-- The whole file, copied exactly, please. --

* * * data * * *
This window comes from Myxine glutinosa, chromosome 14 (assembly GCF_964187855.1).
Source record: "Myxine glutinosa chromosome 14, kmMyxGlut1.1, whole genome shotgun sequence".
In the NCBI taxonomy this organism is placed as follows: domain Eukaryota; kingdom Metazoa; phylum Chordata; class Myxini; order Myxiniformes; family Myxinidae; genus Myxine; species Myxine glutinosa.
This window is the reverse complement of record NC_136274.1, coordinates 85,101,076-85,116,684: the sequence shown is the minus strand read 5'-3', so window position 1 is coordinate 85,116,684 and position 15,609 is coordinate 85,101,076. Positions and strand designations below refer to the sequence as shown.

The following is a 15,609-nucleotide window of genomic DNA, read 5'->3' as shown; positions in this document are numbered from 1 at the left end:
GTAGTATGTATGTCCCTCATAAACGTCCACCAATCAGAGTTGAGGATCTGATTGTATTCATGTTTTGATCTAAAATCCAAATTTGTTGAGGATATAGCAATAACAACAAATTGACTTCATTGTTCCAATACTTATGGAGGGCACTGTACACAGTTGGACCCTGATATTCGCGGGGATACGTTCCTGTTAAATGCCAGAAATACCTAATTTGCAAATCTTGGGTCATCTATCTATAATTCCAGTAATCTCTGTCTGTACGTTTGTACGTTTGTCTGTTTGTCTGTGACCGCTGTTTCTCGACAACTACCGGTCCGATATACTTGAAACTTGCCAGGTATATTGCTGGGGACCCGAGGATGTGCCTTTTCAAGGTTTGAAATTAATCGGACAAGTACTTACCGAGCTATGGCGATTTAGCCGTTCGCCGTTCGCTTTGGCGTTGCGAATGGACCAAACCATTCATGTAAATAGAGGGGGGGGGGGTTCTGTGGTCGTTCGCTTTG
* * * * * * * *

This window comes from Myxine glutinosa, chromosome 14 (assembly GCF_964187855.1).
Source record: "Myxine glutinosa chromosome 14, kmMyxGlut1.1, whole genome shotgun sequence".
In the NCBI taxonomy this organism is placed as follows: domain Eukaryota; kingdom Metazoa; phylum Chordata; class Myxini; order Myxiniformes; family Myxinidae; genus Myxine; species Myxine glutinosa.
This window is the reverse complement of record NC_136274.1, coordinates 85,101,076-85,116,684: the sequence shown is the minus strand read 5'-3', so window position 1 is coordinate 85,116,684 and position 15,609 is coordinate 85,101,076. Positions and strand designations below refer to the sequence as shown.

The following is a 15,609-nucleotide window of genomic DNA, read 5'->3' as shown; positions in this document are numbered from 1 at the left end:
GTAGTATGTATGTCCCTCATAAACGTCCACCAATCAGAGTTGAGGATCTGATTGTATTCATGTTTTGATCTAAAATCCAAATTTGTTGAGGATATAGCAATAACAACAAATTGACTTCATTGTTCCAATACTTATGGAGGGCACTGTACACAGTTGGACCCTGATATTCGCGGGGATACGTTCCTGTTAAATGCCAGAAATACCTAATTTGCAAATCTTGGGTCATCTATCTATAATTCCAGTAATCTCTGTCTGTACGTTTGTACGTTTGTCTGTTTGTCTGTGACCGCTGTTTCTCGACAACTACCGGTCCGATATACTTGAAACTTGCCAGGTATATTGCTGGGGACCCGAGGATGTGCCTTTTCAAGGTTTGAAATTAATCGGACAAGTACTTACCGAGCTATGGCGATTTAGCCGTTCGCCGTTCGCTTTGGCGTTGCGAATGGACCAAACCATTCATGTAAATAGAGGGGGGGGGGGTTCTGTGGTCGTTCGCTTTG